Through Ellie, Carl Sagan, in various side tracks talks to us about questions related to the extra terrestrial life. At one point in the narrative, Ellie engages in a fierce discussion with Christian leaders about Christian point of view of how world was created. Ellie also gets a Hindu, Islamic, Buddhist perspective through her friends Devi Sukhavati, Eda and Xi respectively. Carl Sagan doesnt miss out the communist perspective through Ellie’s another friend Vasily GregorovichLunacharsky. It must be stated here that though at times Carl Sagan leans toward communist notions in the book, he does agree in the course of the narrative that the communistic principles are inherently implosive (the USSR fail to build the machine in the book due to lack of money, bureaucratic competence etc). It would be fair to say that he tried to purport humanism as the principle for overall peace and prosperity.
Special place for India
What is quite a surprise is how Carl Sagan places India in a very important position in the narrative through the character Devi Sukhavati. The surprise is due to the fact that the book was published in 1985, when India was just another under-developed country to the world. It should be noted that Carl Sagan quietly lets off European countries from occupying any important place in the book. This might be pleasing to many people who were effected by colonial dealings of the European nations. Although Devi lives in London, she represents India, not England at the World Message Consortium.
Devi comes from a chaste Brahmin family in South India and is abandoned by her family when she marries Surindar Ghosh, who belongs to a different caste. Devi moved to London after Surindar’s death and is a doctor by profession with professional interest in Molecular Biology. She travels in the Machine with Ellie and others. The most pleasing aspect of Devi’s character (to yours sincerely at least) is the fact that at the end of journey, Devi confesses to Ellie that she doesnt mourn Surindar anymore and that she would return to her family in India. The very subtle relationship existing within a family in India is captured very pertinently by Carl Sagan.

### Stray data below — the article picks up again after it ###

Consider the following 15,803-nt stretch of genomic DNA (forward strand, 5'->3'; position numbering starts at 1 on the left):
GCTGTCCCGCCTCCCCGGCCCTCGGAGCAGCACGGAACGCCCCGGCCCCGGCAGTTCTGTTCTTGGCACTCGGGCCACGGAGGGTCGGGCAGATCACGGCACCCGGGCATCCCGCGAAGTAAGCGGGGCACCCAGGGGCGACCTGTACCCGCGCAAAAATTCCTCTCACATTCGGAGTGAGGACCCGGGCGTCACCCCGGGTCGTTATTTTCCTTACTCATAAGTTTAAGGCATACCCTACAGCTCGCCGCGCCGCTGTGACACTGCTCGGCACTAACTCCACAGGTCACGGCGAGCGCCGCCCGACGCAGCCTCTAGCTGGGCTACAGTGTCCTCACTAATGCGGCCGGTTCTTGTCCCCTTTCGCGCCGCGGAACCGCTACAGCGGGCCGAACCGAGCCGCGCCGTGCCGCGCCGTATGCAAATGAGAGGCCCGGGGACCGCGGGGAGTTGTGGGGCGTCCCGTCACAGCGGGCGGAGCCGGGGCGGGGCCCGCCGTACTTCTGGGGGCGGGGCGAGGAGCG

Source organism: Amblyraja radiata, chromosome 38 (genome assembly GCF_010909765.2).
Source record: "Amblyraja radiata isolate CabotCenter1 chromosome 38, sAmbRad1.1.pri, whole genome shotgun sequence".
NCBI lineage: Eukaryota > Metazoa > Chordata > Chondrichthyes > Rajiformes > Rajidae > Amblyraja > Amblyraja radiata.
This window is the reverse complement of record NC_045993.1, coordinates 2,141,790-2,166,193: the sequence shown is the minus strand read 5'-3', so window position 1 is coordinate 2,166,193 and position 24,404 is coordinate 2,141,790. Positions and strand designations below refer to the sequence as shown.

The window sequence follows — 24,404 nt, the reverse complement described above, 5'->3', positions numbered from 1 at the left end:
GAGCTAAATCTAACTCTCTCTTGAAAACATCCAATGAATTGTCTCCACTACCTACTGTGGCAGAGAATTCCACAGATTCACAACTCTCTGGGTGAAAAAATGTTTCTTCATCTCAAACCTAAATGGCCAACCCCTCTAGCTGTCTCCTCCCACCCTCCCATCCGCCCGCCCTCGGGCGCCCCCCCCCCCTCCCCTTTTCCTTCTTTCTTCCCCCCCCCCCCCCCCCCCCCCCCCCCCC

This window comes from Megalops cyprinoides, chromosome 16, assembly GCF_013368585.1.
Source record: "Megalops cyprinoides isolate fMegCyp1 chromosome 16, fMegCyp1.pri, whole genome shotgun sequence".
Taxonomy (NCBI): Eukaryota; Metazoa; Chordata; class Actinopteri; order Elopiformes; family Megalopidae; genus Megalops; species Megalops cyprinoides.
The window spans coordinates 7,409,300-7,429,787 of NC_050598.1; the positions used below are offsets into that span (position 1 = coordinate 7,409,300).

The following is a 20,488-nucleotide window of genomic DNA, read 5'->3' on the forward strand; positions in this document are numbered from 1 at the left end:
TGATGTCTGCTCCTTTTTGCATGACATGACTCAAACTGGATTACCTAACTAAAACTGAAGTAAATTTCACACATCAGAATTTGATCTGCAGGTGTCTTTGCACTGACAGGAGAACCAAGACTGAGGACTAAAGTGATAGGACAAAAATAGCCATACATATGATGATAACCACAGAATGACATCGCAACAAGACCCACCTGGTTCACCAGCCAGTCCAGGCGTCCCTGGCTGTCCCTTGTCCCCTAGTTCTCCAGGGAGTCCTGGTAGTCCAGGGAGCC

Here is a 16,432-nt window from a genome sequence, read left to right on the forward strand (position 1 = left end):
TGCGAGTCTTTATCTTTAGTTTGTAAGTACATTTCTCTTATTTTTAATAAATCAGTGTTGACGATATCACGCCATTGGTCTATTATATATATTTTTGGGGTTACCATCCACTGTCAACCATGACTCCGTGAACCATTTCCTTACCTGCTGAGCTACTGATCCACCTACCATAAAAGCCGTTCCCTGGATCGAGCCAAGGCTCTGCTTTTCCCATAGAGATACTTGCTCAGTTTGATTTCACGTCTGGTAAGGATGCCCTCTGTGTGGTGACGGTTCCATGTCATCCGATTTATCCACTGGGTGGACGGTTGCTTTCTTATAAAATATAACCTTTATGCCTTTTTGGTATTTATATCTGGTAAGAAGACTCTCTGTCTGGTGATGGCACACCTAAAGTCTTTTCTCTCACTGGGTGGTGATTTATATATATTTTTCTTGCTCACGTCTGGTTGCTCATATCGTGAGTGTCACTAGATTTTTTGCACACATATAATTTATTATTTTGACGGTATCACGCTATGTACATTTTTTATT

Contact doesnt allow the reader to get bored with technical, political and bureaucratic stuff. Carl Sagan adds a very definitive human element through relationships like that between Ellie and Ken Der Heer, the security adviser to US President, a friendly relationship with Christial leader Palmer Joss, another friendly and professional relationship with Lunacharsky. Carl Sagan also lets the picture of the relationship Ellie has with her father, mother and her step father too to sink in deeply in to the reader’s mind.
At the end of the book, though Ellie remains religious agnostic, Carl Sagan, by establishing a very cordial and understanding relationship between Palmer Joss and Ellie, seems to be acknowledging the importance of faith and religion in human life. However, it must be emphasized that Carl Sagan makes it a point to rebuke religious dogma like that in the desert bloc. There could be loud disagreement with Carl Sagan’s idea of Ahmediya and jihad. However, it should be treated as the author’s point of view only.
The conversations on specific religions are down to the Earth and simple. At one point, Ellie asks Lunacharsky “do Buddhists believe in God?” to which Lunacharsky replies “their position seems to be that their God is so great that He doesnt need to exist”.
Toward the End
All in all, it must be said that Contact is a very intelligently written story of how the first contact may happen. It is a swift read. The pace almost never slackens and the discussions are lively though point of views of characters are poles apart.